Stacy Gregg and Nicky Pellegrino continue their BookBubble podcast series with an interview with Kyle Mewburn, the transgender author of children’s picture books.
Kyle Mewburn’s impending autobiography tells the emotional and powerful story of her journey to realising her true self as a transwoman.
In this episode of Book Bubble, the author of picture books for children recalls the lengthy physical ordeal of facial feminisation surgery, growing up in a household without love or books, and coming to terms with what being an author, and being transgender, means to her now.
An extract from Strawberry Jam in a Spinach Can by Kyle Mewburn
Voices seep into my consciousness, gentle as osmosis. They heave me slowly out of darkness like dragging a buoy from unfathomable depths. I open my eyes. Faces hover overhead, distant. I blink the world into focus. I am in the operating theatre. Of course.
“It is over,” a smiling face informs me.
“Come, you must help us. Wake up. That is good.”
I feel bewildered, yet lucid enough to obey. I wriggle myself onto the gurney. An eye blink later I drag myself onto my bed. A young guy, employed to stay with me and act as interpreter, introduces himself. He applies an icepack mask to my face, then I plunge into sleep.
An alarm jerks me awake. It takes a few seconds to remember where I am.
“I must replace the icepack every two hours,” the interpreter explains. He gently peels the limp plastic from my face. My face flushes with a pleasant numbness as the coldness of the fresh icepack washes over me, wafting me back to sleep.
My sleep is dream-less. Death with breath.
As the night wears on, I realise the interpreter is swapping between two icepacks. The two hour interlude is hardly enough to restore them to full frozenness.
I awake with a warm icepack sitting on my face like a dead jellyfish. I yank it off and gasp for breath. Dawn is beginning to filter into the room. I can hear birds and distant traffic.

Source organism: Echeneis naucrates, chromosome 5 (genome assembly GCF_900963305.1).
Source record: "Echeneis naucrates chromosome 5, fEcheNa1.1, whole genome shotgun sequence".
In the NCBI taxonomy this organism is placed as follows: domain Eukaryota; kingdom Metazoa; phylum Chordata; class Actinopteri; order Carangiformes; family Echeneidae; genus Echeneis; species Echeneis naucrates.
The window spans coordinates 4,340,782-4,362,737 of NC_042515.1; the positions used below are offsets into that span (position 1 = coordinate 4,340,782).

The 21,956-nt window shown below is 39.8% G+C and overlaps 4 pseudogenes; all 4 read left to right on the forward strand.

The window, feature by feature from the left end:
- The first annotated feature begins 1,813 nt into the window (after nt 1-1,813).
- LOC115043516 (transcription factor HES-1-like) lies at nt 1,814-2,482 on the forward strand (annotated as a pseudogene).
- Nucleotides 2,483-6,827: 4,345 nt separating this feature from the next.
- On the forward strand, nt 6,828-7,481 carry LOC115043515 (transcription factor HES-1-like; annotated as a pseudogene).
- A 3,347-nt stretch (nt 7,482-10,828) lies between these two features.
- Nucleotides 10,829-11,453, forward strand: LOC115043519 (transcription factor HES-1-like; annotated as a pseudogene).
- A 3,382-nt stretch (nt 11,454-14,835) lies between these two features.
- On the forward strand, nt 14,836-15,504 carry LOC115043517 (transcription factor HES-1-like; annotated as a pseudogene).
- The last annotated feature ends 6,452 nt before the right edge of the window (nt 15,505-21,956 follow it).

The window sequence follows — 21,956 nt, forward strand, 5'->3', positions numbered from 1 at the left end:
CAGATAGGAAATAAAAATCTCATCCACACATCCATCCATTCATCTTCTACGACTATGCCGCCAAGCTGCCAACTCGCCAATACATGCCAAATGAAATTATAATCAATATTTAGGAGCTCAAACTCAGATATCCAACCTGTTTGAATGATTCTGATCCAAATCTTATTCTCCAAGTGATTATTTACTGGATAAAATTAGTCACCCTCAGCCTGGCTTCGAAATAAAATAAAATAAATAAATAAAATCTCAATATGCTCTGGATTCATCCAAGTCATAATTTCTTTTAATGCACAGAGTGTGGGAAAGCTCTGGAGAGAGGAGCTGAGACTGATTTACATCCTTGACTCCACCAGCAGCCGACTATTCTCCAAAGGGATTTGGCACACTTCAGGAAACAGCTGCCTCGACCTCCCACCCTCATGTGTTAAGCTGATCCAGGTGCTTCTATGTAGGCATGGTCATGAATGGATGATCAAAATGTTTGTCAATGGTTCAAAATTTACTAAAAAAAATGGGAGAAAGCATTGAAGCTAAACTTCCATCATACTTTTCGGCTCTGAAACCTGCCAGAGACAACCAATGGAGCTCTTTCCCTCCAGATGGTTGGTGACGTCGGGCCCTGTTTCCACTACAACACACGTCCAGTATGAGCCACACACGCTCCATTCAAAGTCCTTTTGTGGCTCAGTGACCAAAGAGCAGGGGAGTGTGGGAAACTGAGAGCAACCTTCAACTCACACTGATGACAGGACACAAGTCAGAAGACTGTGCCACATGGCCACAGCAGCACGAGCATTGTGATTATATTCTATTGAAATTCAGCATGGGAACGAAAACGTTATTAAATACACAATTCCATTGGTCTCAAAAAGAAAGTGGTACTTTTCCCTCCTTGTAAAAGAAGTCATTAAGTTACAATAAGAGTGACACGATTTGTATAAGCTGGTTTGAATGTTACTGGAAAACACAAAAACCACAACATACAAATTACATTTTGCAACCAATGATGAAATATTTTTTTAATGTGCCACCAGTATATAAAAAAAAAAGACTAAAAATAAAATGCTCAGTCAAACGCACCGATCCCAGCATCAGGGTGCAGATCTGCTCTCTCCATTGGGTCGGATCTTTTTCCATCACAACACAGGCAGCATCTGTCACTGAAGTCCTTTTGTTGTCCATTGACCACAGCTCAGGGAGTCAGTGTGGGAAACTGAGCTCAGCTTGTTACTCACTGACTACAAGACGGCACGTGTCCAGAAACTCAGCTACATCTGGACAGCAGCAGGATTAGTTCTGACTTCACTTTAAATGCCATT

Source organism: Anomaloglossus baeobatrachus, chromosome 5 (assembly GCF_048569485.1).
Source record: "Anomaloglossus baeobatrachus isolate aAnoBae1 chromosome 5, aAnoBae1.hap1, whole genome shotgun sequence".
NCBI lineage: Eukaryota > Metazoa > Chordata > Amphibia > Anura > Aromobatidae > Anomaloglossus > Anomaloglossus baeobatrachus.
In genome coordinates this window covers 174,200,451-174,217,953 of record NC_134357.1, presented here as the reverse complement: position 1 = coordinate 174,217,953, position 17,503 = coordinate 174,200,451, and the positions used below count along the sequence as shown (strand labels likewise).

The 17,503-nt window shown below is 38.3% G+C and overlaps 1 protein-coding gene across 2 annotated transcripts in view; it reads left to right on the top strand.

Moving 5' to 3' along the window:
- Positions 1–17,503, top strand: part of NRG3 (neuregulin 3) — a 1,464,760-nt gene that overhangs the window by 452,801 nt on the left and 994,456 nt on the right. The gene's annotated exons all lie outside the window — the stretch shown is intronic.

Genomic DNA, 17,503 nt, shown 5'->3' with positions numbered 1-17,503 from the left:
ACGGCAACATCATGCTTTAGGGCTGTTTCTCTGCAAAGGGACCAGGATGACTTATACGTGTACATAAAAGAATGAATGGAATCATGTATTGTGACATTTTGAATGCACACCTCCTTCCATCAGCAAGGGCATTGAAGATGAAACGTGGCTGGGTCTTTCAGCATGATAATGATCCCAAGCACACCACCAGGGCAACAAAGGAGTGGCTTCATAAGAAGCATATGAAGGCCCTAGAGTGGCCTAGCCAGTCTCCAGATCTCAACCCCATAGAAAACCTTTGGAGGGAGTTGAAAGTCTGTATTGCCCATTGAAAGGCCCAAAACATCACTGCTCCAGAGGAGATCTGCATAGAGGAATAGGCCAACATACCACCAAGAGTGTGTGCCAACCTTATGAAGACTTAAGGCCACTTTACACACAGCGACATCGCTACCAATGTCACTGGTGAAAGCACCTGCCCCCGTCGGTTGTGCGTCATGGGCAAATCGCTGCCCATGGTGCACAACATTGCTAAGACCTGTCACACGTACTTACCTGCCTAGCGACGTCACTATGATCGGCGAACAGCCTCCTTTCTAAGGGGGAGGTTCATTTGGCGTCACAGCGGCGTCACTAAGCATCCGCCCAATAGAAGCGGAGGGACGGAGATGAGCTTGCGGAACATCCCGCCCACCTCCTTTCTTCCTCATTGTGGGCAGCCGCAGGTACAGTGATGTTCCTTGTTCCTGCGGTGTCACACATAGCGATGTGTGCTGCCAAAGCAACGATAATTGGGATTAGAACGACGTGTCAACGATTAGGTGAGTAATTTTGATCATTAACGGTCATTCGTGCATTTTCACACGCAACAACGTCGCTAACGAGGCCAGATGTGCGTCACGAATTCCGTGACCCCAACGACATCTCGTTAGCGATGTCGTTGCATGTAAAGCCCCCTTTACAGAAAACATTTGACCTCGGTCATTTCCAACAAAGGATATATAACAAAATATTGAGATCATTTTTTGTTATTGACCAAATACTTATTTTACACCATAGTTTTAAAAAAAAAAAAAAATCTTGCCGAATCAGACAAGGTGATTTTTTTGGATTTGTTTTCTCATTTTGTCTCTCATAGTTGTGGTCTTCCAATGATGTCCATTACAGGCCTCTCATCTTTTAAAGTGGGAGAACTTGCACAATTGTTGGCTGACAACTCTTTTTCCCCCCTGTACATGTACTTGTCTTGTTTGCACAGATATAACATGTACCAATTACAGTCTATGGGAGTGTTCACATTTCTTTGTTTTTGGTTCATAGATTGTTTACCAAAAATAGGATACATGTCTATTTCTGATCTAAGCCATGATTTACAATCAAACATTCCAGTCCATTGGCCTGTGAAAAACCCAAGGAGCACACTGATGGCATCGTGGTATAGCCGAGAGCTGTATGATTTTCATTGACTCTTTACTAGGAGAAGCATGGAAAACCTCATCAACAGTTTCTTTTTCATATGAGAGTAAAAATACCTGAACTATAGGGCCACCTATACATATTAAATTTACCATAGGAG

A nurse comes to check my signs and enquire whether or not I’ve peed. I’ve been forbidden to have any liquids the last 24 hours, so it seems a bit of a tall order. She gives me a glass of water then sternly presses my bladder.
It soon does the trick. I peel the tepid icepack off my face and glance at the interpreter. He’s snoring loudly in the neighbouring bed. I slide out of bed and gingerly stand. I’ve never been under anaesthetic before, so I’m prepared for anything. There’s no vertigo or drowsiness. In fact, I feel incredibly stable.
I set off towards the bathroom. The wheels of the drip stand lock. I lift it and, holding it before me like a staff, shuffle past the snoring interpreter. I’m surprised how fit I feel. How normal. Apart from my head, which feels like an overfilled balloon.
When the nurse returns I’m able to honestly report a successful visit. She accepts my assurance without question. I sigh ruefully. If I’d lied earlier, I might be home by now.
A white coat appears – it’s the surgeon who re-made my nose. His bedside manner is smooth, his English polished. He gently removes the casing, considers my nose from every angle. “Perfect,” he says, allowing no room for doubt.
He tweezers a 50cm long tapeworm of blood-soaked padding from each nostril with élan. “I’m a magician!” he quips.
A light protective cast is placed over my nose and my face is bandaged for the journey home. Don’t want to scare the natives. I’m now less Frankenstein’s monster and more invisible man… woman, I mean.
An hour later I am discharged. We wander into sunshine.
Strawberry Jam in a Spinach Can by Kyle Mewburn is due to be published by Penguin Random House in February 2021.